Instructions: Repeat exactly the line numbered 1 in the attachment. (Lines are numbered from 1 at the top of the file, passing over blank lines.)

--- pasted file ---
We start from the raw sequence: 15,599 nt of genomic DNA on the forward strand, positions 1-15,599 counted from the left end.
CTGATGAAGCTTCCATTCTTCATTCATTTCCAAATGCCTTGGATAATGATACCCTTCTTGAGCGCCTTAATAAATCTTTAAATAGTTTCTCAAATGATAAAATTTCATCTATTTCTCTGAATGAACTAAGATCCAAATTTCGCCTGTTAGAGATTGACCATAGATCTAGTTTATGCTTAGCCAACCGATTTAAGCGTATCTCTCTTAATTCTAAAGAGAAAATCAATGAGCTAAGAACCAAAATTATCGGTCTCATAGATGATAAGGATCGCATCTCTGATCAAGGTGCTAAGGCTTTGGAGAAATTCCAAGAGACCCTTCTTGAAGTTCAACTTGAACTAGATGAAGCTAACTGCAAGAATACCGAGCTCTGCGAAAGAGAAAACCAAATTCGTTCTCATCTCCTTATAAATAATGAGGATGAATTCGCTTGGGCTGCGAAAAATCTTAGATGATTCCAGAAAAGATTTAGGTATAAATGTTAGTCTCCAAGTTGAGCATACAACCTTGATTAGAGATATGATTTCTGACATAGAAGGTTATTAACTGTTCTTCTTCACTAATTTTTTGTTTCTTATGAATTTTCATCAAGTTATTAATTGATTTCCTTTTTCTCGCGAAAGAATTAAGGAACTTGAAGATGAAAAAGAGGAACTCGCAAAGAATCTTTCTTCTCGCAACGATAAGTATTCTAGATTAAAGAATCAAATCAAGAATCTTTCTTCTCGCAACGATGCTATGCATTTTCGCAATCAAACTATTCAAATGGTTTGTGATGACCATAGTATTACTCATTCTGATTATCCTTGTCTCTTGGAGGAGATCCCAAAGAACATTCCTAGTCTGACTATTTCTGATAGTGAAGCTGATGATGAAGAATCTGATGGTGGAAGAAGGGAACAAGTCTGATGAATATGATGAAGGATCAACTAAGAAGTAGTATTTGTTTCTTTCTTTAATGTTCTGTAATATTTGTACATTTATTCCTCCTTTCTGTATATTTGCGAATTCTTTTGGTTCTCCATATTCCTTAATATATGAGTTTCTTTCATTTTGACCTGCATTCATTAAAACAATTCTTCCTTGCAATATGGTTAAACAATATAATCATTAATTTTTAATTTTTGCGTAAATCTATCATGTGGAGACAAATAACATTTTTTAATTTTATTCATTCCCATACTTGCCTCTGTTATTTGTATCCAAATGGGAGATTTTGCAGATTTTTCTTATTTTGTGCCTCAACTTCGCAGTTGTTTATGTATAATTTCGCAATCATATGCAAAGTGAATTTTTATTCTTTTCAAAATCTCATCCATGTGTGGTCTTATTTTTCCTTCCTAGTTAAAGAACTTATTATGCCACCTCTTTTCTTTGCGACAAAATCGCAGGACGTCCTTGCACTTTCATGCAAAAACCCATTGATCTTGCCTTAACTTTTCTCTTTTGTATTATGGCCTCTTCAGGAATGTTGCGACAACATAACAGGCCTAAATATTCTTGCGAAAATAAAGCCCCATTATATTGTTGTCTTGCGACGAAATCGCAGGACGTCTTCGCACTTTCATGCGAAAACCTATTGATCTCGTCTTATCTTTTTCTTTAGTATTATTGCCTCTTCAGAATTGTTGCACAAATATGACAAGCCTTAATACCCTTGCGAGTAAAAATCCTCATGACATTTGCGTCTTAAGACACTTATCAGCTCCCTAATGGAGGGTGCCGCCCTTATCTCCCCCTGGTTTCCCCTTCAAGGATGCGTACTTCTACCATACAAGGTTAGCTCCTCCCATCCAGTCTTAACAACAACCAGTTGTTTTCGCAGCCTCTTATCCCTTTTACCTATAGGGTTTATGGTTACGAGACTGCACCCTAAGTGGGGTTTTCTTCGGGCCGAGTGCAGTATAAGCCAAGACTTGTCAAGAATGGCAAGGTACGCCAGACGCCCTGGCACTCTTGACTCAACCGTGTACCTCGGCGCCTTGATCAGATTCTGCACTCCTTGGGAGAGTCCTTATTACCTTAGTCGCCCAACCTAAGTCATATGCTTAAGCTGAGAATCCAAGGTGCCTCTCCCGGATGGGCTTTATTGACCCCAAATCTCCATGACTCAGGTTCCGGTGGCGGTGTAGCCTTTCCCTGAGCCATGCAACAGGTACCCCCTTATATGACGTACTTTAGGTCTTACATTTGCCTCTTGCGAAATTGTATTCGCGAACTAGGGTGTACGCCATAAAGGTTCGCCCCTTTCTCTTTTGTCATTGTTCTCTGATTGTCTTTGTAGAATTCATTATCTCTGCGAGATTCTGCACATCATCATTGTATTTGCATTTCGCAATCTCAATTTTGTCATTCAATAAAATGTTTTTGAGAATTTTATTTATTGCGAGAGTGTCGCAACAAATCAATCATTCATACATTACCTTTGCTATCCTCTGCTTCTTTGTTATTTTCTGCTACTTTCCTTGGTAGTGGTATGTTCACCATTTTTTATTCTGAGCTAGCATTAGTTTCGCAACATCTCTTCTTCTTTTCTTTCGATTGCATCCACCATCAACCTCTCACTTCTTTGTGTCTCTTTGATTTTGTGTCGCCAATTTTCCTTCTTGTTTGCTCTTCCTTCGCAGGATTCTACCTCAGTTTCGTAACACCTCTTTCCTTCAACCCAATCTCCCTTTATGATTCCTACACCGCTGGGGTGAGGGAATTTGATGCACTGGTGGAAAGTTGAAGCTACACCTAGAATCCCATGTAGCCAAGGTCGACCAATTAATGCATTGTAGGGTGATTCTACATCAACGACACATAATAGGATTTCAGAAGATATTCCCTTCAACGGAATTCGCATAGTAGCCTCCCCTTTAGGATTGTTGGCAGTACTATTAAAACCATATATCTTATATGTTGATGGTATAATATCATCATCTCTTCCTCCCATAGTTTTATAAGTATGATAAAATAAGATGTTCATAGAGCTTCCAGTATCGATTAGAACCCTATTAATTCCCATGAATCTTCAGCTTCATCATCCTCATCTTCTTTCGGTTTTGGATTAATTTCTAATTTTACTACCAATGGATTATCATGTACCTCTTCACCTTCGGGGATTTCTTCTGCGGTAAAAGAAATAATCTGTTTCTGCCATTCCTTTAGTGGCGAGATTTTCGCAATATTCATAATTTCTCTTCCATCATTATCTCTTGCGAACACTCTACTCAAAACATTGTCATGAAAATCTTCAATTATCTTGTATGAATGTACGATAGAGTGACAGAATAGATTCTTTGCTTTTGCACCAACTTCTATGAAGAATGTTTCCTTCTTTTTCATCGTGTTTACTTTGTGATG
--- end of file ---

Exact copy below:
We start from the raw sequence: 15,599 nt of genomic DNA on the forward strand, positions 1-15,599 counted from the left end.